It “found no trace of evidence that TOMRA clients, customers, partners or their systems are at risk from the attack.”
It added that it would “bring back services one by one as they are confirmed to be safe and secure.”
Leadership in a crisis means honesty and transparency
In an open letter – “The Value of Team Spirit in Challenging Times” – TOMRA President and CEO Tove Andersen addressed the attack, and wrote honestly about the impact it had on the company.
She mentioned how some questioned whether the company had been sufficiently prepared for an attack like this, and underlined its commitment to transparency.
“I have made this very clear: If we find out that information has been compromised, we will be open with those affected. I hope we won’t have to make that call to anyone.”
She ends the letter by thanking customers and employees and committing to coming out of the incident “an even stronger company”.
This impact of honesty and vulnerability in a crisis from the leader of a company this size shouldn’t be underestimated. This letter puts TOMRA’s people at the centre of its incident response. Combined with the steady stream of detailed information, it gives the impression of a team that’s giving its all to a single effort.
Keeping customers updated
Tomra’s sixth update breaks down the target, timeframe, development, investigation, and technical details of the attack. TOMRA’s own systems and domain were the target of the attack, with no evidence that customers were targeted.
Apart from reiterating the topline for customers – that their data is safe – this update showcases the progress the investigation has made – and the resources dedicated to it. It gives a fuller picture of the incident and response.
TOMRA’s last update is short and sweet. It’s coming to the end of the investigation, and the company has “a good overview of what happened.” It gave a status update on its external services – showing progress in the recovery – linked back to previous updates for continuity, and thanked customers and employees for their support.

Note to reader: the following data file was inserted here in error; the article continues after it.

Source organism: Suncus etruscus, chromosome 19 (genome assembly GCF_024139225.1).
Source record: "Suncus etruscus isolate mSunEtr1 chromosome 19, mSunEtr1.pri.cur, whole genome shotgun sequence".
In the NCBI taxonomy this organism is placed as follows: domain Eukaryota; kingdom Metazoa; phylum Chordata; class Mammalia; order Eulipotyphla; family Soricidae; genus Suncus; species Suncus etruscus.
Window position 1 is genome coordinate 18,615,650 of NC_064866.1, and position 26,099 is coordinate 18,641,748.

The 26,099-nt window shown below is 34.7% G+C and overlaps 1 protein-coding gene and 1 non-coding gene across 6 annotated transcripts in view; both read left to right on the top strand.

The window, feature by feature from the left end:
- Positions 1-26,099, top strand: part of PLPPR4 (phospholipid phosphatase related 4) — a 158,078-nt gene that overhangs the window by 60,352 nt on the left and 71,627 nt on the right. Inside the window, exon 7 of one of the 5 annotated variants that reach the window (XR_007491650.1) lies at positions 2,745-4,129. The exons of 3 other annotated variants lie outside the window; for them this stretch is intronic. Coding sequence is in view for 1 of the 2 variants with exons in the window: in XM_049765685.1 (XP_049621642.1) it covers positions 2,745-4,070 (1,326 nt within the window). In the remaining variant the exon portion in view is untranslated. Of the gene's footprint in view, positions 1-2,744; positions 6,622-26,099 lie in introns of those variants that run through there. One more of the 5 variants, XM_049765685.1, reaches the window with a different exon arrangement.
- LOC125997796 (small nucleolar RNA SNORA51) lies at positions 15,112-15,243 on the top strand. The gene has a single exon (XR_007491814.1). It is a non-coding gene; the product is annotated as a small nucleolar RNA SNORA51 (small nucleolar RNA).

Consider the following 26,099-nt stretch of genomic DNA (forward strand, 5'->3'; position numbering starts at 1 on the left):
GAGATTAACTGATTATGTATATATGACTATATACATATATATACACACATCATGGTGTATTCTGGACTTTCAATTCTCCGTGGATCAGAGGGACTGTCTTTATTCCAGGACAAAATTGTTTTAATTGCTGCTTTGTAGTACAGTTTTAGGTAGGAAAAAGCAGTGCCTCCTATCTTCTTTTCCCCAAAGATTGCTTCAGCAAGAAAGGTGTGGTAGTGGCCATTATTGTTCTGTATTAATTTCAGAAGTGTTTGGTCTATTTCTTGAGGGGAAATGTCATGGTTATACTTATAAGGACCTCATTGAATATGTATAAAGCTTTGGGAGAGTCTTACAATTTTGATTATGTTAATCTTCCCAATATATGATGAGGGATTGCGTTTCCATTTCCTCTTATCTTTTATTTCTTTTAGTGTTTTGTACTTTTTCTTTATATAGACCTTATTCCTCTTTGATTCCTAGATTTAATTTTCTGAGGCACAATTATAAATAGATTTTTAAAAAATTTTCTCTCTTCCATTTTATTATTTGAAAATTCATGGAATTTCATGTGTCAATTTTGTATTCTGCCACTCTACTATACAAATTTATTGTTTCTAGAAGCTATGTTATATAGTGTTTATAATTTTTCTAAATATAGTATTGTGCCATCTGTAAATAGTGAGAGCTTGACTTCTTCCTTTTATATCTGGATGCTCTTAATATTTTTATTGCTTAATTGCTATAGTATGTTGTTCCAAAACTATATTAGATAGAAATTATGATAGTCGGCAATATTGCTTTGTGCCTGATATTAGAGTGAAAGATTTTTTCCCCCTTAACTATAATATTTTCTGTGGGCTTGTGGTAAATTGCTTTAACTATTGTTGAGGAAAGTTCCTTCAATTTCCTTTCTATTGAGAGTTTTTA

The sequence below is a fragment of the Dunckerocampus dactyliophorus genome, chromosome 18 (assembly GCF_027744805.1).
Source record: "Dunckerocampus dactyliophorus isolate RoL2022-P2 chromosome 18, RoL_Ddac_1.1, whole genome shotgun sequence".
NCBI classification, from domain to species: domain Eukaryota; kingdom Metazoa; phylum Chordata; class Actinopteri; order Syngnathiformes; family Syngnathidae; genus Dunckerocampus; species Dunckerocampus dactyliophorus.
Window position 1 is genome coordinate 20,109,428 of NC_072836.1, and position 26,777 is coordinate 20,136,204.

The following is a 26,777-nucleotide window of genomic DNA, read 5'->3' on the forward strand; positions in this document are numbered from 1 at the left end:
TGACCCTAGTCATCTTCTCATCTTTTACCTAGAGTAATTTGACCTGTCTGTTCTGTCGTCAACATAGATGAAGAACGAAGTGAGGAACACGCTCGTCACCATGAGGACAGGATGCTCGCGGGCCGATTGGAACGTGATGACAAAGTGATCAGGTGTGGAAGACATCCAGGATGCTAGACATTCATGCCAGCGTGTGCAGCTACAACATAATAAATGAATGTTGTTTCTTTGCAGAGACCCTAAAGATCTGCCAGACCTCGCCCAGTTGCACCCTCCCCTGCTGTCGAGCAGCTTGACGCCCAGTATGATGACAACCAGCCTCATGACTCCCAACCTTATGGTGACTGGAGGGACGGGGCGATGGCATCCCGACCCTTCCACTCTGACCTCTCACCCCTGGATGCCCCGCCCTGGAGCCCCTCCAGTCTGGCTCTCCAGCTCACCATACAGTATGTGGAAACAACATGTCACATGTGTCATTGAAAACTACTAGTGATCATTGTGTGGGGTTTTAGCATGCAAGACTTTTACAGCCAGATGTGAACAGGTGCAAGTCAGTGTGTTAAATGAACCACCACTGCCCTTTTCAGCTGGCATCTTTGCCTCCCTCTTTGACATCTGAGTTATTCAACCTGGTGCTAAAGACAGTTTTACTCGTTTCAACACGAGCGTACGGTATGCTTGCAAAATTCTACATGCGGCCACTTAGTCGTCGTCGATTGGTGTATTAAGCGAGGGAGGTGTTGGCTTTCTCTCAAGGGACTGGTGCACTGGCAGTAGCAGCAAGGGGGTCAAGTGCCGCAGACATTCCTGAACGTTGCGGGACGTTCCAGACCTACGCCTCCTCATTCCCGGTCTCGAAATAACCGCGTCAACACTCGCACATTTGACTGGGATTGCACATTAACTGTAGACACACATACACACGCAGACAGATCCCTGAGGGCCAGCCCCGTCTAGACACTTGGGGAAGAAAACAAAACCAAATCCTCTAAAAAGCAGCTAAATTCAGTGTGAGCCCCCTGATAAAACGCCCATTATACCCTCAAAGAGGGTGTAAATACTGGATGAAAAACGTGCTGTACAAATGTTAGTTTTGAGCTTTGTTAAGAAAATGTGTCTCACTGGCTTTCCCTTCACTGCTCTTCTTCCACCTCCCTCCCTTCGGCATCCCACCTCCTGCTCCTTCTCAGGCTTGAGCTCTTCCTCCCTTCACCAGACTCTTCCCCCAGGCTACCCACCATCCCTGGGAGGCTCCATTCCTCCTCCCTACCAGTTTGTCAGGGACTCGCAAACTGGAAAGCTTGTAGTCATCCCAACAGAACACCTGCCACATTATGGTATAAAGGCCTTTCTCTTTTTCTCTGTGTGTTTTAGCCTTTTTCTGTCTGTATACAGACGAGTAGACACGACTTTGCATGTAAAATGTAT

In contrast to its site updates, TOMRA’s social media was pretty quiet on news of the attack. Apart from a couple of dispersed posts on LinkedIn – and none on Twitter (or “X” if you prefer) – crisis communications lived mainly on the website.
But it used its two LinkedIn posts well. One was a post on the CEO’s statement. The other acknowledged that the company had been quiet on social media in the two weeks since the attack, and explained that employees had been working “around the clock” to help customers get back to normal. It added:
“We are glad we can start sharing again our usual insights and information about what we care about most: enabling a world without waste.”
This kind of approach takes a crisis situation, like a cyber attack, and leverages it to reestablish the company’s mission statement. It informs clients and the public that there was an issue, that the company is dealing with it, and that the most important thing is still its core business values.
This is probably one of the company’s strongest responses throughout the incident. It’s informative enough to be a good placeholder post and gives the strong impression of being in control of the situation. For further information, it signposts and links its website’s updates.
TOMRA’s response to this cyber attack gives the overall impression of being pre-planned to a tee. The regular output of communications, consistency in tone, a growing amount of information, and concise recaps of the situation thus far wouldn’t have been possible without a highly prepped and practiced team effort.
When a disaster like this strikes, how well you know the drill can make a massive difference in your reputation management, which is vital to your Business Continuity Planning. Overall, we believe TOMRA’s communications during the attack are a great example of how to do it right.